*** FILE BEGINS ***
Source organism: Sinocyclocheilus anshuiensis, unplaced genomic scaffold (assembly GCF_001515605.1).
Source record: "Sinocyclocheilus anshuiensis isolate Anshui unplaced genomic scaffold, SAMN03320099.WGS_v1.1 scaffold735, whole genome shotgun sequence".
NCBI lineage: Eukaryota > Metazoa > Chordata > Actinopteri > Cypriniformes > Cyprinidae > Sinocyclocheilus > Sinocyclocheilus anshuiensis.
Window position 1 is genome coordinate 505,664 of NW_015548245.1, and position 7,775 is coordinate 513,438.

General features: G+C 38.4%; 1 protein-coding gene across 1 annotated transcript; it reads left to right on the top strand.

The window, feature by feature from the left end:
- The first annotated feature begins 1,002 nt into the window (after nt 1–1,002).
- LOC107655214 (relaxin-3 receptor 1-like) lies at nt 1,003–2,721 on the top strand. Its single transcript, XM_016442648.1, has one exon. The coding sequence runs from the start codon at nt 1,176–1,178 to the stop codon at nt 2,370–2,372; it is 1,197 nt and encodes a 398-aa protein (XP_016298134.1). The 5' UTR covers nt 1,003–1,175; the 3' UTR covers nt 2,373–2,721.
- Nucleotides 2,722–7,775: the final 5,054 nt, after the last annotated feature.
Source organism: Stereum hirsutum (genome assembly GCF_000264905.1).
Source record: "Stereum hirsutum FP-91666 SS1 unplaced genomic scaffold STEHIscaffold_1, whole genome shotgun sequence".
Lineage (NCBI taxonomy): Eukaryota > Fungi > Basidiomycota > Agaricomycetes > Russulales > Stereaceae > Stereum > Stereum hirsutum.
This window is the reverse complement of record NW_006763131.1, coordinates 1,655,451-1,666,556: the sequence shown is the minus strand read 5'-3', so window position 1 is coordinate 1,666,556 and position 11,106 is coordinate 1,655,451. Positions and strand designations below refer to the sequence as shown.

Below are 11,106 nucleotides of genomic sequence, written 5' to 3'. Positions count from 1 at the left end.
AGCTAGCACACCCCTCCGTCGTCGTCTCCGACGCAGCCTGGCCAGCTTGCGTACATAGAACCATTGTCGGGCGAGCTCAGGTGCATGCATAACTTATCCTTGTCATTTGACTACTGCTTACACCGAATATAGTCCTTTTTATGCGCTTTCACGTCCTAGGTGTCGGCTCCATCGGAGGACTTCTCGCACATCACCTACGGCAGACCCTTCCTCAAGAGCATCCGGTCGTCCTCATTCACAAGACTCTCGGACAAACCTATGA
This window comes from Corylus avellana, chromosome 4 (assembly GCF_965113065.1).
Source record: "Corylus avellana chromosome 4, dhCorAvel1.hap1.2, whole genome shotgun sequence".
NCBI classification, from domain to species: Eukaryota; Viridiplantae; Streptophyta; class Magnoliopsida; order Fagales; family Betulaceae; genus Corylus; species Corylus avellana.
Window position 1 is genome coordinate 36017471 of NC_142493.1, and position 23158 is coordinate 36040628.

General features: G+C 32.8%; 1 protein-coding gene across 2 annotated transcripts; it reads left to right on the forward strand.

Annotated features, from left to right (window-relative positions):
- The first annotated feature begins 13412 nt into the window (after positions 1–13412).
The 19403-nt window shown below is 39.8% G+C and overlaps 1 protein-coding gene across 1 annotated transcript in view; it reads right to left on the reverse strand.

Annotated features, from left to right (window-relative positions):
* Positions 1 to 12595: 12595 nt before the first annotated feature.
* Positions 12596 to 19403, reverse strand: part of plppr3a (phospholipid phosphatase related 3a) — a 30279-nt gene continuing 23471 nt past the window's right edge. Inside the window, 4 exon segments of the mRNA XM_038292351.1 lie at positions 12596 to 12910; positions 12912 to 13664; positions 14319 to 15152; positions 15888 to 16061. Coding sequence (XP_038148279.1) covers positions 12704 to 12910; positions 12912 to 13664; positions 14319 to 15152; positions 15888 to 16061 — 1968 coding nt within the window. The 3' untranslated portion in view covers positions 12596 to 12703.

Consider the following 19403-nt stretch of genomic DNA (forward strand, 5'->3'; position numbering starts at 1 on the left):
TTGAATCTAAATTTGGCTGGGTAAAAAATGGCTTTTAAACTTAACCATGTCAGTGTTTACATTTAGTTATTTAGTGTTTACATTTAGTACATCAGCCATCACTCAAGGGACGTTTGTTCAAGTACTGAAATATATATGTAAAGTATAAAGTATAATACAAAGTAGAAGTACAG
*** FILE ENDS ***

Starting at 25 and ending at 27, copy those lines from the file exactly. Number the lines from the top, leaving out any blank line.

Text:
* Positions 1 to 12595: 12595 nt before the first annotated feature.
* Positions 12596 to 19403, reverse strand: part of plppr3a (phospholipid phosphatase related 3a) — a 30279-nt gene continuing 23471 nt past the window's right edge. Inside the window, 4 exon segments of the mRNA XM_038292351.1 lie at positions 12596 to 12910; positions 12912 to 13664; positions 14319 to 15152; positions 15888 to 16061. Coding sequence (XP_038148279.1) covers positions 12704 to 12910; positions 12912 to 13664; positions 14319 to 15152; positions 15888 to 16061 — 1968 coding nt within the window. The 3' untranslated portion in view covers positions 12596 to 12703.

Consider the following 19403-nt stretch of genomic DNA (forward strand, 5'->3'; position numbering starts at 1 on the left):